FIRE maintains that interruptions such as the 2010 lecture when Michael Oren, Israel’s ambassador to the United States, was repeatedly forced to stop his talk do not equate to free speech. Thus, “if a precedent is set on this issue” that it’s OK to shout during a campus talk, “then any group that opposes any speaker can literally stop discussion and debate from taking place” by repeatedly interrupting. FIRE asserts that “[f]ailing to punish offenders appropriately is likely to threaten the free speech of future speakers by effectively condoning a ‘heckler’s veto’ through disruptive actions. That would make a mockery of the First Amendment.” In the end, according to Lippmann, “what men will most ardently desire is to suppress those who disagree with them and, therefore, stand in the way of the realization of their desires. Thus, once confrontation in debate is no longer necessary, the toleration of all opinions leads to intolerance. Freedom of speech, separated from its essential principle, leads through a short transitional chaos to the destruction of freedom of speech.”
Thus, Greg Lukianoff, president of FIRE, in the Encounter Broadside publication entitled Freedom From Speech, explains that “unfortunately, far from teaching the intellectual discipline that welcomes a free and robust exchange of ideas, campuses are actively accelerating the push for freedom from speech.” Often a desire to avoid “intellectual discomfort” rather than a pledge that one must tackle hard issues that entail allegedly “hurtful” “inconsiderate” or “offensive” speech is making the duty regarding free speech less compelling. This is a dangerous trajectory for a free people.
Which is why it is heartening to learn that the William F. Buckley Program at Yale University “refused to be bullied by the Muslim Students Association” and did not “rescind an invitation to Ayaan Hirsi Ali to speak on campus.” This stands in stark contrast to Brandeis University, which capitulated to the demands that Ms. Ali not be permitted to speak.
The truth can be found only “when the human mind is capable of receiving it.” Yet far too many Americans have been inundated with pseudo-empathy lessons. Furthermore, many students are historically illiterate and cannot comprehend that “[w]e live in a world in which people are censured, demoted, imprisoned, beheaded, simply because they have opened their mouths, flapped their lips, and vibrated some air. Yes, those vibrations can make us feel sad or stupid or alienated. Tough [s***]. That’s the price of admission to the marketplace of ideas. Hateful, blasphemous, prejudiced, vulgar, rude, or ignorant remarks are the music of a free society, and the relentless patter of idiots is how we know we’re in one” (attributed to Daniel Gilbert).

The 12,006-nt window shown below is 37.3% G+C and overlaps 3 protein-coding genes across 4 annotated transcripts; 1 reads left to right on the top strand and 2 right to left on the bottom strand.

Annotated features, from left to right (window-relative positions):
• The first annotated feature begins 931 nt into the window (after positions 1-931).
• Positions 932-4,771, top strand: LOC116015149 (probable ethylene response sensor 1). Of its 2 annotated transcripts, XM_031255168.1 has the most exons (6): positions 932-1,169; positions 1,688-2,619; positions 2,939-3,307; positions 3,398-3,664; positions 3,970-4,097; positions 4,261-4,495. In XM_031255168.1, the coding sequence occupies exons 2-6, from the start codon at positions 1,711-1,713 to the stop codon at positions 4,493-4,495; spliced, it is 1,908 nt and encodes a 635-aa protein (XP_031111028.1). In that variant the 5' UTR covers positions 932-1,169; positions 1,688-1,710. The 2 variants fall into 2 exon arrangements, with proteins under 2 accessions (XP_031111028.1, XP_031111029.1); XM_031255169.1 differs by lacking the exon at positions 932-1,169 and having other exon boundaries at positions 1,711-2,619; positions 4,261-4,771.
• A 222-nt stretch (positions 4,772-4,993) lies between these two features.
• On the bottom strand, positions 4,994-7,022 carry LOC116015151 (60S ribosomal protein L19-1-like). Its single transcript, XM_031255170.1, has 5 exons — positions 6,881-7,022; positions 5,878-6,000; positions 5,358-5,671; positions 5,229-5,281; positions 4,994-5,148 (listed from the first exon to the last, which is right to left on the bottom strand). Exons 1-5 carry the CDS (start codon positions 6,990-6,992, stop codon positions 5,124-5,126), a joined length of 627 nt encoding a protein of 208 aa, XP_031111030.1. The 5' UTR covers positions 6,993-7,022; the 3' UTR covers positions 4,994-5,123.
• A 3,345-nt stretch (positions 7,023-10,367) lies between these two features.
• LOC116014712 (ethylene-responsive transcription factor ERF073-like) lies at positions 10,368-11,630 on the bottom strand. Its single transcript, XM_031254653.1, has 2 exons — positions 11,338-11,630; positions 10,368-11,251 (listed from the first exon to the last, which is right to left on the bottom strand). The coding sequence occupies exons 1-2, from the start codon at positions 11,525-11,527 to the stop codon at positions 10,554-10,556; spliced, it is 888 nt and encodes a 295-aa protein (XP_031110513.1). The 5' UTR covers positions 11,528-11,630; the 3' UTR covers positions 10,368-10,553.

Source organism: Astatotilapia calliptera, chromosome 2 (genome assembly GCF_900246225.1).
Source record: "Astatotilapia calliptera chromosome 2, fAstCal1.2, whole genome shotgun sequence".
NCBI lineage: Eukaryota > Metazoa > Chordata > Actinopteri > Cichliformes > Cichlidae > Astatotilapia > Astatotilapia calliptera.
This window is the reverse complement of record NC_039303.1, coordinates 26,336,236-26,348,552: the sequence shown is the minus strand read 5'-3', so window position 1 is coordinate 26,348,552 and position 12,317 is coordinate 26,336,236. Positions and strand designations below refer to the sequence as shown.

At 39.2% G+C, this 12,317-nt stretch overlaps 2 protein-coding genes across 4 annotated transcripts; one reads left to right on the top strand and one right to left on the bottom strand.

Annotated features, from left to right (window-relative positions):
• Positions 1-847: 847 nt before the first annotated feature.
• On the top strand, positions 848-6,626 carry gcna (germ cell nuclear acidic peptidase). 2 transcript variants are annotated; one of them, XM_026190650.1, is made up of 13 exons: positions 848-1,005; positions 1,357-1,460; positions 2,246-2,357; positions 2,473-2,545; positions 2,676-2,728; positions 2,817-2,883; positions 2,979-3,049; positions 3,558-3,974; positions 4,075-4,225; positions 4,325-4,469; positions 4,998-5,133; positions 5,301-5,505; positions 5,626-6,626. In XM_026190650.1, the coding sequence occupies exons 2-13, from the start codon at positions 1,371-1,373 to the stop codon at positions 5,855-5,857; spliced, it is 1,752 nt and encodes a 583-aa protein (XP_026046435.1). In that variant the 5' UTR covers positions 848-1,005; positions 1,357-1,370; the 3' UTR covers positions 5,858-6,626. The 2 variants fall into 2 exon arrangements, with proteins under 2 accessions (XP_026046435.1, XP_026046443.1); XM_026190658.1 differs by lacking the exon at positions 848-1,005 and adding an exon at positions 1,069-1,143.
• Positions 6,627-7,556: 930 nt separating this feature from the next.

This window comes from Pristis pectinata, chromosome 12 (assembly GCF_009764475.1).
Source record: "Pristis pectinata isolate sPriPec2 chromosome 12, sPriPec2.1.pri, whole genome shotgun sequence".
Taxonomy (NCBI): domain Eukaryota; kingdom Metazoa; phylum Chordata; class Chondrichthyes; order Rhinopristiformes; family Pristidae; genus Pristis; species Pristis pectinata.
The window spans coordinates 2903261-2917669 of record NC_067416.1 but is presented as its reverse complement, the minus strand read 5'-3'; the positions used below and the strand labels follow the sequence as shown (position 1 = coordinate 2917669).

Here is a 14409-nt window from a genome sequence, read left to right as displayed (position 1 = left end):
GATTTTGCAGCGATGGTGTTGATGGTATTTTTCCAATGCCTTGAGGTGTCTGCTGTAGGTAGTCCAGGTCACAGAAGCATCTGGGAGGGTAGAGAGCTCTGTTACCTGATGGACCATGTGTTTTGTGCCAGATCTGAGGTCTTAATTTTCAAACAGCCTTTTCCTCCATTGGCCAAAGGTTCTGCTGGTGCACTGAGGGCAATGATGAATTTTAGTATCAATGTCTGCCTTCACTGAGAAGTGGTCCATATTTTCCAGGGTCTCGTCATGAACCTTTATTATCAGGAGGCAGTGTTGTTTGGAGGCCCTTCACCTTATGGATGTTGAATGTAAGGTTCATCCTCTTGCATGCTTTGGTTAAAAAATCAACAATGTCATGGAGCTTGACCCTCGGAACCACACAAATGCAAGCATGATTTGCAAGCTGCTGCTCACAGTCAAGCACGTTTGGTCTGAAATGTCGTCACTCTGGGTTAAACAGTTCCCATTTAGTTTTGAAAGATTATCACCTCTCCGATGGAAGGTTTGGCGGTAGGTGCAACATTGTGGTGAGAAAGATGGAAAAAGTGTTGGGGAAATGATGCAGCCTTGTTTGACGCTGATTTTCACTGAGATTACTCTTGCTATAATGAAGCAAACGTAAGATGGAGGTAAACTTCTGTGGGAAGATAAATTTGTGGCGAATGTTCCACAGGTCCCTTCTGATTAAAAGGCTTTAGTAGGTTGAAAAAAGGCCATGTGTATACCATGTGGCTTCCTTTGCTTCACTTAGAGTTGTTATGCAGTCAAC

One need only look to the “tyranny of silence” now enveloping Europe, where courageous Flemming Rose is calling for the “equivalent of a worldwide First Amendment.”
European laws balance freedom of expression against other rights such as the right to privacy and the right not to be offended. Therefore, European countries have various laws prohibiting hate speech, religious denigration, and racism. However, ‘almost absolute’ freedom of speech, with exceptions for incitement to violence and defamation of individuals, ‘makes America unique.’ Free speech is ‘not a balancing test’ against the so-called right not to be offended. Offensive speech is constitutionally protected if it’s true or mere opinion.
And yet, in America we have a burgeoning Fourth Estate abdication of its obligation to promote the freedom to speak and think. In an interview in the December 2014 Limbaugh Letter, investigative journalist Sharyl Attkisson relates how news stories were massaged at CBS. “[I]f reporters and producers … found facts that differed with [their] managers’ preconceived notions, they often either wouldn’t air the story, or sometimes they would try to make [reporters] shape the facts of the story to fit their [managers’] version of reality.” In addition, as recounted in her book Stonewalled, Attkisson describes how the government actually hacked her computer and phone lines. “It was only through multiple forensics exams that the sophisticated monitoring and surveillance was discovered.”
Furthermore, the administration continues to “controversialize” an individual or an issue. That is, “instead of having to address the facts of Benghazi, they do opposition research on Sharyl Attkisson[.]” Facts, credible evidence, research, photographs are all but ignored, and the media aids and abets this. At The Guardian, Eric Schmidt and Jared Cohen write about how “across the globe, governments are monitoring and censoring access to the web.” And the issue of net neutrality brings us much closer to the possibility that “a quarter century of online liberty in the self-styled ‘land of the free’ will crash and burn.”
Walter Lippmann explains that “when genuine debate is lacking, freedom of speech does not work as it is meant to work” and “an unrestricted and unregulated right to speech cannot be maintained. It will be curtailed for all manner of reasons and pretexts and to serve all kinds of good, foolish, or sinister ends.”
Without “honest reflection” via freedom of speech, we all suffer.